NEW YORK CITY (WABC) -- An NYPD officer and five 911 operators are among 27 people charged in connection with an elaborate $18 million insurance fraud scheme that authorities say compromised the personal information of 60,000 vehicle accident victims and tried to exploit people from low-income neighborhoods.
The officer, Yaniris "Jen" Deleon, is accused of providing confidential information about car crash victims to people who allegedly committed medical insurance fraud in exchange for payment.
Others accused of providing the information include the five 911 operators, several nurses and other co-conspirators.
According to federal prosecutors, the defendants exploited "no fault insurance" laws by using confidential information to contact victims under false pretenses and steer them to specific medical clinics and lawyers, who were willing to pay kickbacks for the referrals.
The defendants received about $3,000 per referral, prosecutors said.
The group allegedly made about 6,000 referrals beginning 2014, totaling approximately $18 million.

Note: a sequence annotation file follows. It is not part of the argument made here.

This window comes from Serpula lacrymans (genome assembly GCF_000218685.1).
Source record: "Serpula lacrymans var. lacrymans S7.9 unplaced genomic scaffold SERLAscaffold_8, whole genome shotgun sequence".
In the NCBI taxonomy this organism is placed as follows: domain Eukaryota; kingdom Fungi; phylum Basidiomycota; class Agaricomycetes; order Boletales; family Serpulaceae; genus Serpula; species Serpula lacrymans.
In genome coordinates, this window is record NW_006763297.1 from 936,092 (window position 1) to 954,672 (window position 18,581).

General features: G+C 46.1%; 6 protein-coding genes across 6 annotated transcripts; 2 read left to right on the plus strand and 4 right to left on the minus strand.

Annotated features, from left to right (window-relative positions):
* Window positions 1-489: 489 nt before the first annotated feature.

Prosecutors said the scam was masterminded by 51-year-old Anthony Rose of Jamaica, Queens, who had been running the operation since 2014.
Westchester County District Attorney Anthony Scarpino said a five-year investigation initiated by his office and the New York State Police exposed systemic flaws in no-fault insurance laws in New York and New Jersey.
"The nature of this fraud and bribery results in higher insurance premiums and unnecessary medical costs which impacts us all," he said. "Hopefully, this prosecution will act as a deterrent to those who seek to profit illegally by gaming the system."
Under the no-fault insurance laws, motorists can count on insurance companies to pay claims automatically for certain accidents. The laws provide for insurance companies to often pay medical service providers directly for treatment to car accident victims, resolving claims without consideration of blame or fault for the accident.
From a "Call Center" in Brooklyn, 10 to 15 workers called accident victims and claimed to be from an organization affiliated with the New York Department of Transportation, the indictment said.
The workers claimed they were calling to protect victims from people who obtain victims' information illegally and mislead victims into seeking treatment with certain providers, prosecutors said.
(The Associated Press contributed to this report)
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NYPD officer, 911 operators, nurses charged in $18 million insurance fraud scheme